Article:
Artificial Intelligence/Machine Learning Roundup #50

1. No, Robots Aren’t Taking Your Jobs… Yet – Adrian Thinnyun –

The Turing Test: what it is and what it isn’t

In 1950, Alan Turing introduced the concept of what is now known as the Turing Test in a seminal paper on artificial intelligence, Computing Machinery and Intelligence. Answering the question “Can machines think?” proved to be a messy philosophical debacle, relying too much on one’s definition of “thinking” and other subjective nuisances, so instead he devised an experiment, which goes like this:

Turing proposed that, if a computer were able to pass the Turing test reliably, it would be considered an intelligent being. Ask Duplex about its thoughts on America’s Got Talent and it won’t have a clue what to say. Read More

2. Using deep learning to predict not just what, but when

Using deep learning to predict not just what, but when

Deep learning/machine learning/AI is increasingly being used in business to predict customer behavior such as purchasing. However, none of the current methods capture the richness of customer transactions.

At BCG Gamma, we’ve recently patented (US patent number 10,002,322) a next-gen forecasting and personalization model, which we call “Crystal,” that uses deep learning to predict both what transaction will be made and when — to within a time frame of a mere few hours. Read More

3. Children and AI: ‘We have to think very carefully about the ethical boundaries’

Children and AI: ‘We have to think very carefully about the ethical boundaries’

Artificial intelligence is constantly in the news in 2018, for better or worse. Gregory and Allen agreed that there are lots of opportunities to do interesting things with AI around children’s entertainment – for example services like Netflix making sense of all the data they have on TV shows and films and on the preferences of each viewer, to make smarter recommendations. It’s all data-driven,” said Farrows. Read More

4. AI — Hype Cycle – Vidhan Singhai –

AI — Hype Cycle

03-July-2018

All new technologies typically follow the below graph, known as the Hype Cycle. It is obviously very hard to say where we are in the above cycle this year, but I have a viewpoint on this. So in theory, it would be reasonable to say that the Trough of Disillusionment has come and gone now. Read More

5. The Future of Artificial Intelligence and what will it look like

The Future of Artificial Intelligence and what will it look like

Artificial intelligence has come a long way from being just a science fiction dream to a reality which we see today. Not long ago, holograms and smartphones were just science concepts but now the smartphones can check our health as the technology is evolving. Some of the application areas of artificial intelligence are health, education, entertainment, services, security and many other domains but these fields are specifically the most to benefit from this technology. Read More

6. Need for an artificial brain – Deepak Battini –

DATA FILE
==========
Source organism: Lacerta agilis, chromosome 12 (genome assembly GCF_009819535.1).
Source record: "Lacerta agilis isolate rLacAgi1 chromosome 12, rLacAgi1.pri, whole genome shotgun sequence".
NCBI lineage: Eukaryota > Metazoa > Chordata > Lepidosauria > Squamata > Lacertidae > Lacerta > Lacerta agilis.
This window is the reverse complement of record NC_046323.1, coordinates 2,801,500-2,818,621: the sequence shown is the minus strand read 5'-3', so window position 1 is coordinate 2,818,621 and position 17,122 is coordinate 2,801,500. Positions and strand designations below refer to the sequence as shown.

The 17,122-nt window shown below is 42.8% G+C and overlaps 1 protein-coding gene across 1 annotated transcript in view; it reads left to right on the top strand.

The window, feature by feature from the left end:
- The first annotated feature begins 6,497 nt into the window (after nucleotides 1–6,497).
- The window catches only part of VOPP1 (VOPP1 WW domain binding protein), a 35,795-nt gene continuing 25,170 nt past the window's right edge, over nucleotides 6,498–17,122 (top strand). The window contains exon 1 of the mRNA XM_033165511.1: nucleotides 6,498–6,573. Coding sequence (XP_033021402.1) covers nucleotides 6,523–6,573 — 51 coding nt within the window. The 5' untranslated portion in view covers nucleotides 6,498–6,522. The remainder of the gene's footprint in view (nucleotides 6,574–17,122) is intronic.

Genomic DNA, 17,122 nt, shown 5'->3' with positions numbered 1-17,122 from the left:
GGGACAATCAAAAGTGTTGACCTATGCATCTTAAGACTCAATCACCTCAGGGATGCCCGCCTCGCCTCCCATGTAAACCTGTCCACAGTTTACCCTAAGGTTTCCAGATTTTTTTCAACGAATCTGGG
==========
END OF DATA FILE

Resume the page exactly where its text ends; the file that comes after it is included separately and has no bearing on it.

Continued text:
Need for an artificial brain

A human brain is considered as a central organ of our entire nervous system, which is connected to a spinal cord. It is made up of 100 billion neurons interconnected with each other creating a very complex network capable of learning a complex task by just looking and listening. Won’t it be wonderful if we can build an artificial form of the human brain with layers of neuron stacked and interconnected with each other and feed with data to learn and solve complex problems. Read More

7. Get ready for AI winter – Data Science at Home –

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8. Where did you come from? Where did you go? Where are you headed? AI will know.

Now that we’ve sketched the basic model for describing a user’s experience (again, we’re discussing this in the context of a website visit, but the experience could be anything — and for that matter, so could the user), let’s consider how we might build a data set consisting of many users’ visits to a website.

To start, we’re going to want to define the major actions (the Nodes) for the machine.

When the user visits the website, we’ll record all of their actions: from Pips to Nodes, Nodes to Chains, and finally to (or not to) an Endpoint. Read More

9. An Introduction to Biomedical Image Analysis with TensorFlow and DLTK

An Introduction to Biomedical Image Analysis with TensorFlow and DLTK

By Martin Rajchl, S. Ira Ktena and Nick Pawlowski — Imperial College London

DLTK, the Deep Learning Toolkit for Medical Imaging extends TensorFlow to enable deep learning on biomedical images.

This blog post serves as a quick introduction to deep learning with biomedical images, where we will demonstrate a few issues and solutions to current engineering problems and show you how to get up and running with a prototype for your problem. Read More

10. This ‘smart’ prosthetic ankle could change the lives of amputees

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11. The DOD’s App Store Does This One Crucial Thing to Stay Secure

Every day, companies like Google and Apple wage a constant battle to keep malicious apps out of their marketplaces and off people’s phones. NGA is a combat support organization that primarily assesses and distributes geospatial intelligence.

“We recognized that we did not know everything when it came to apps, and we wanted to be using the innovation that was happening in the commercial sector,” says Joedy Saffel, division chief and source director of NGA who has worked on the GEOINT App Store from the beginning. Read More

12. ‘China’s Google’ releases its first AI chip

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13. DeepMind’s AI agents are better than humans at being your teammate

DeepMind has developed a way for AI programs to learn how to team up effectively in a simple video game. Most strikingly, the AI agents can also collaborate with human players—and those players say the programs are better teammates than most people. Teamwork is extremely difficult to develop effectively in AI programs, because it involves dealing with a complex and ever-changing situation. Read More